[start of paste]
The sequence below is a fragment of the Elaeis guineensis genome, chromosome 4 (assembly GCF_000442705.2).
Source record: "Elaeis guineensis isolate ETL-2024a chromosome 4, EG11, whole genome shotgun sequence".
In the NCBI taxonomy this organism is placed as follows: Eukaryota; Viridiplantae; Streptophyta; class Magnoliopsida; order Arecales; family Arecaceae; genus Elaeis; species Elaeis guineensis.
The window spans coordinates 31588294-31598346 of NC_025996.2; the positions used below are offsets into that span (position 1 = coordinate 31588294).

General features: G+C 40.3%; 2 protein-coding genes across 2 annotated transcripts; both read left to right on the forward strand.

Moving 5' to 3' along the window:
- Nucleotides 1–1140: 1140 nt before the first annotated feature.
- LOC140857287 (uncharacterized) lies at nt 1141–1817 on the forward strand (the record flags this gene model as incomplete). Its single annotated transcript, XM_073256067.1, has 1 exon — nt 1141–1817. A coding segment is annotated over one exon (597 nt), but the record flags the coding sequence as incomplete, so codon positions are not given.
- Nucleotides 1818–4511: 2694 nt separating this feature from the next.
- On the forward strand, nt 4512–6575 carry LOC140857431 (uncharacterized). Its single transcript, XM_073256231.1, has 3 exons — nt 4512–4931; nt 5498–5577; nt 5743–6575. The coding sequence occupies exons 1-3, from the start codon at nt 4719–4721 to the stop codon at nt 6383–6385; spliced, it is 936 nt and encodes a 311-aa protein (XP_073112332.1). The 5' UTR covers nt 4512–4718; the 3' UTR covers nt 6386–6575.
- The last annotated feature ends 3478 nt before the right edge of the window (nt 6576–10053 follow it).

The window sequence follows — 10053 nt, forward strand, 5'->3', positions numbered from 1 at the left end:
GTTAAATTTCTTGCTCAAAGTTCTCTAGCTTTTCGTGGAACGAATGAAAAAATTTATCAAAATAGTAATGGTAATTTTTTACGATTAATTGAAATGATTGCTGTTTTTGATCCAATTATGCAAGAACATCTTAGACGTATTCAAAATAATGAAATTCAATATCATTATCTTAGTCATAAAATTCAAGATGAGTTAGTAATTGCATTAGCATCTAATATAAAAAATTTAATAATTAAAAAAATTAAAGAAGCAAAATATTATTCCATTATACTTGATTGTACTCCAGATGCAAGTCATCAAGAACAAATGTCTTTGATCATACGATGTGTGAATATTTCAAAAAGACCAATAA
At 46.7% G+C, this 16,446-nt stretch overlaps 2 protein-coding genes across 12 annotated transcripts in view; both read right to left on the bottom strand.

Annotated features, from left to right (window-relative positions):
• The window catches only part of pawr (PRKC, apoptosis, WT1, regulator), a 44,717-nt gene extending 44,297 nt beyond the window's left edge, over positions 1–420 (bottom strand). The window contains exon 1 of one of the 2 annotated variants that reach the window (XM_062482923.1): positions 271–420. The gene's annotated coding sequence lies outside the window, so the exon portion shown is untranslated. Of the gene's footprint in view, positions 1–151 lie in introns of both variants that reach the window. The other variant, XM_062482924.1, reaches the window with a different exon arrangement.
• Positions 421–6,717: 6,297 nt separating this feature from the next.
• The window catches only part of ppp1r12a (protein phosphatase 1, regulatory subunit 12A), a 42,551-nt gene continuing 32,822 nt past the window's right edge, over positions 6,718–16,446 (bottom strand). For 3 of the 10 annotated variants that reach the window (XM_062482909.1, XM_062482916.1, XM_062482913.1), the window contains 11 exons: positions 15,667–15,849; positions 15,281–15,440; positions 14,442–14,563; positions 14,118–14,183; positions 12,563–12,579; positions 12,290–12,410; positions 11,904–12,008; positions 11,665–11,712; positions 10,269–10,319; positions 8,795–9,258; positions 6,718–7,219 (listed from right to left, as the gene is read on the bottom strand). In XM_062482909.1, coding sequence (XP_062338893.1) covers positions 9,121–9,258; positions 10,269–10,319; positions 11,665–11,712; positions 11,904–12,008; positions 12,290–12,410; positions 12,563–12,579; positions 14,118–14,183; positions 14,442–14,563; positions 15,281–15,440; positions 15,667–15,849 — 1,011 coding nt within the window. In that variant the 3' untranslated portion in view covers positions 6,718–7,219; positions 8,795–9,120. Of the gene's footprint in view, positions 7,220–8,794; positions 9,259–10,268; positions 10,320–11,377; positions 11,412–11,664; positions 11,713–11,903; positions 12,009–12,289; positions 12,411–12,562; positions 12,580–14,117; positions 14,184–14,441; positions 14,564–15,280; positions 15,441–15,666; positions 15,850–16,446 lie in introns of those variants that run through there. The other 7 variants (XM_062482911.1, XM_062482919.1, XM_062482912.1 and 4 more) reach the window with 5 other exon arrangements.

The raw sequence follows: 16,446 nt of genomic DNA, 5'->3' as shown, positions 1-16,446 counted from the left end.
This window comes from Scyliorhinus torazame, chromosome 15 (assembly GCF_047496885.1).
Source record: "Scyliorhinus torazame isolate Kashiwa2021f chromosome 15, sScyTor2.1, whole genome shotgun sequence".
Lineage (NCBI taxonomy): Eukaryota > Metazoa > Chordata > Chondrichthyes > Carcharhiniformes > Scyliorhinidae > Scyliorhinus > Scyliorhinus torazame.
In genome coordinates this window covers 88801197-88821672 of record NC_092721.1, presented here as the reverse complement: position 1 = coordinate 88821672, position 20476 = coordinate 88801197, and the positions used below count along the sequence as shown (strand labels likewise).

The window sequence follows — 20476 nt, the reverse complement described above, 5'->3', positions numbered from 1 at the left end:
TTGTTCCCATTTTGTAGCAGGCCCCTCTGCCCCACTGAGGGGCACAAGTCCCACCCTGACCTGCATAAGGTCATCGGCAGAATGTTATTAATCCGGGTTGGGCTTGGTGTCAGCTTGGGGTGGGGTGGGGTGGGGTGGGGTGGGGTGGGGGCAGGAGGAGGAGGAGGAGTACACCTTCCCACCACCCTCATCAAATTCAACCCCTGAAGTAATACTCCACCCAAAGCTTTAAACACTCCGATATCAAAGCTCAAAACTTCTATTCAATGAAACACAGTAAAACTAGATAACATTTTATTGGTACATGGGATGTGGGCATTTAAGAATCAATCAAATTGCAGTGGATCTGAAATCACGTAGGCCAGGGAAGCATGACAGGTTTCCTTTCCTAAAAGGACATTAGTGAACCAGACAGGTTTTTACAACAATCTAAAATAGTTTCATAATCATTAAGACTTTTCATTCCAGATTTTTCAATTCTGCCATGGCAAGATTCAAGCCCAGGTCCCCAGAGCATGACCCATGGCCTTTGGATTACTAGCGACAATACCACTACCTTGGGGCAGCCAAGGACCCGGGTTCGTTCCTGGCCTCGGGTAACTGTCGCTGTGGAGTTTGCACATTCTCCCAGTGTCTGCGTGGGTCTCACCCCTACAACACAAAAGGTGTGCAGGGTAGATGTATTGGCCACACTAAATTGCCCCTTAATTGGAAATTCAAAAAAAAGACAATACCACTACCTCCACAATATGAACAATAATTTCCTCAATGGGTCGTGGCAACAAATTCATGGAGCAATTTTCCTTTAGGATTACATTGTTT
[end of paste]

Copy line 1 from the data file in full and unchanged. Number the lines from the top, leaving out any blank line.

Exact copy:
The sequence below is a fragment of the Elaeis guineensis genome, chromosome 4 (assembly GCF_000442705.2).